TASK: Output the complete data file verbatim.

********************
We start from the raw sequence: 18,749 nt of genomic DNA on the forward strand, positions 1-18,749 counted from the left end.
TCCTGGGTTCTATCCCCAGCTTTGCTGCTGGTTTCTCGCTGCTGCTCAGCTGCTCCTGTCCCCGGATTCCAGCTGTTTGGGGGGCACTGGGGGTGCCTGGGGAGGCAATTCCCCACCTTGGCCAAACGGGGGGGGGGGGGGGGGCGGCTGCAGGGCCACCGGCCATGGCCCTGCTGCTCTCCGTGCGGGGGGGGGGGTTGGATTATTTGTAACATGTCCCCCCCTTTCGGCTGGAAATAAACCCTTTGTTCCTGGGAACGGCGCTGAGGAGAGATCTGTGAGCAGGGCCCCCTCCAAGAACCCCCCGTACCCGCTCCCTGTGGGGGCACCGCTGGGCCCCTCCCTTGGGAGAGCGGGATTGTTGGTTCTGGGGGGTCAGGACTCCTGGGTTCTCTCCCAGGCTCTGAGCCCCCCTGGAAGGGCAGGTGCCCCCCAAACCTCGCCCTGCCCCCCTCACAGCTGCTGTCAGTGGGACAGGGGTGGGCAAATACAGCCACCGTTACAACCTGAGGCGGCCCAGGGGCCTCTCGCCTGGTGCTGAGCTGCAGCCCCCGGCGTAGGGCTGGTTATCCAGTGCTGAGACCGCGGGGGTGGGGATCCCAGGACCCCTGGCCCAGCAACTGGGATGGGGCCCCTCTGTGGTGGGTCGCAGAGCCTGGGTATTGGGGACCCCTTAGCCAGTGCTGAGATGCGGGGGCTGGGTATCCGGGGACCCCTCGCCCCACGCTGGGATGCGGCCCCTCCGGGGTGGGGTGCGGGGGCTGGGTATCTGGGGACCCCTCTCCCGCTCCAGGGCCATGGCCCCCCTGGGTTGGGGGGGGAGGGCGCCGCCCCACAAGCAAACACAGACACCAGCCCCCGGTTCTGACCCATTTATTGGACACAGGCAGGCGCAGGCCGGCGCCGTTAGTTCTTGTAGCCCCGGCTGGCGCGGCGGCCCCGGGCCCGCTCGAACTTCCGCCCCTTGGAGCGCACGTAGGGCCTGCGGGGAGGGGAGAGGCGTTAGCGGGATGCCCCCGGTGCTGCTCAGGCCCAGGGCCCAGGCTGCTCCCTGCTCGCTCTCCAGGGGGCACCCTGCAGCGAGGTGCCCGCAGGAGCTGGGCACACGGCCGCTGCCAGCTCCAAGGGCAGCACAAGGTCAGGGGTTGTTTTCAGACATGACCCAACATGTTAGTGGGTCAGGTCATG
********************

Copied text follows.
We start from the raw sequence: 18,749 nt of genomic DNA on the forward strand, positions 1-18,749 counted from the left end.
TCCTGGGTTCTATCCCCAGCTTTGCTGCTGGTTTCTCGCTGCTGCTCAGCTGCTCCTGTCCCCGGATTCCAGCTGTTTGGGGGGCACTGGGGGTGCCTGGGGAGGCAATTCCCCACCTTGGCCAAACGGGGGGGGGGGGGGGGGCGGCTGCAGGGCCACCGGCCATGGCCCTGCTGCTCTCCGTGCGGGGGGGGGGGTTGGATTATTTGTAACATGTCCCCCCCTTTCGGCTGGAAATAAACCCTTTGTTCCTGGGAACGGCGCTGAGGAGAGATCTGTGAGCAGGGCCCCCTCCAAGAACCCCCCGTACCCGCTCCCTGTGGGGGCACCGCTGGGCCCCTCCCTTGGGAGAGCGGGATTGTTGGTTCTGGGGGGTCAGGACTCCTGGGTTCTCTCCCAGGCTCTGAGCCCCCCTGGAAGGGCAGGTGCCCCCCAAACCTCGCCCTGCCCCCCTCACAGCTGCTGTCAGTGGGACAGGGGTGGGCAAATACAGCCACCGTTACAACCTGAGGCGGCCCAGGGGCCTCTCGCCTGGTGCTGAGCTGCAGCCCCCGGCGTAGGGCTGGTTATCCAGTGCTGAGACCGCGGGGGTGGGGATCCCAGGACCCCTGGCCCAGCAACTGGGATGGGGCCCCTCTGTGGTGGGTCGCAGAGCCTGGGTATTGGGGACCCCTTAGCCAGTGCTGAGATGCGGGGGCTGGGTATCCGGGGACCCCTCGCCCCACGCTGGGATGCGGCCCCTCCGGGGTGGGGTGCGGGGGCTGGGTATCTGGGGACCCCTCTCCCGCTCCAGGGCCATGGCCCCCCTGGGTTGGGGGGGGAGGGCGCCGCCCCACAAGCAAACACAGACACCAGCCCCCGGTTCTGACCCATTTATTGGACACAGGCAGGCGCAGGCCGGCGCCGTTAGTTCTTGTAGCCCCGGCTGGCGCGGCGGCCCCGGGCCCGCTCGAACTTCCGCCCCTTGGAGCGCACGTAGGGCCTGCGGGGAGGGGAGAGGCGTTAGCGGGATGCCCCCGGTGCTGCTCAGGCCCAGGGCCCAGGCTGCTCCCTGCTCGCTCTCCAGGGGGCACCCTGCAGCGAGGTGCCCGCAGGAGCTGGGCACACGGCCGCTGCCAGCTCCAAGGGCAGCACAAGGTCAGGGGTTGTTTTCAGACATGACCCAACATGTTAGTGGGTCAGGTCATG